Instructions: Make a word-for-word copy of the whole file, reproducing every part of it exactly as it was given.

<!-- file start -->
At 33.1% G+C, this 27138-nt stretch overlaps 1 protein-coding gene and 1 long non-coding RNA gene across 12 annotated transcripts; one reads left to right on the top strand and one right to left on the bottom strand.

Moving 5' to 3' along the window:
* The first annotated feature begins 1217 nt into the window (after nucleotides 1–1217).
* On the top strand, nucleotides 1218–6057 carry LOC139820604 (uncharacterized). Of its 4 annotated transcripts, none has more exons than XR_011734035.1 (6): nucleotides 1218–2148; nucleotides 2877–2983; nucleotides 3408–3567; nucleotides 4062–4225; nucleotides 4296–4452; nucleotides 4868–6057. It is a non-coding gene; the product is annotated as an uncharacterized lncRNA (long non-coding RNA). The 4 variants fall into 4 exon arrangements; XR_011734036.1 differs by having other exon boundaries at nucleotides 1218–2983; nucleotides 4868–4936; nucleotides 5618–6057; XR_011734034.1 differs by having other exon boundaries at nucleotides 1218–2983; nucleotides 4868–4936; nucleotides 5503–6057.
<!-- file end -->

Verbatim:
At 33.1% G+C, this 27138-nt stretch overlaps 1 protein-coding gene and 1 long non-coding RNA gene across 12 annotated transcripts; one reads left to right on the top strand and one right to left on the bottom strand.

Moving 5' to 3' along the window:
* The first annotated feature begins 1217 nt into the window (after nucleotides 1–1217).
* On the top strand, nucleotides 1218–6057 carry LOC139820604 (uncharacterized). Of its 4 annotated transcripts, none has more exons than XR_011734035.1 (6): nucleotides 1218–2148; nucleotides 2877–2983; nucleotides 3408–3567; nucleotides 4062–4225; nucleotides 4296–4452; nucleotides 4868–6057. It is a non-coding gene; the product is annotated as an uncharacterized lncRNA (long non-coding RNA). The 4 variants fall into 4 exon arrangements; XR_011734036.1 differs by having other exon boundaries at nucleotides 1218–2983; nucleotides 4868–4936; nucleotides 5618–6057; XR_011734034.1 differs by having other exon boundaries at nucleotides 1218–2983; nucleotides 4868–4936; nucleotides 5503–6057.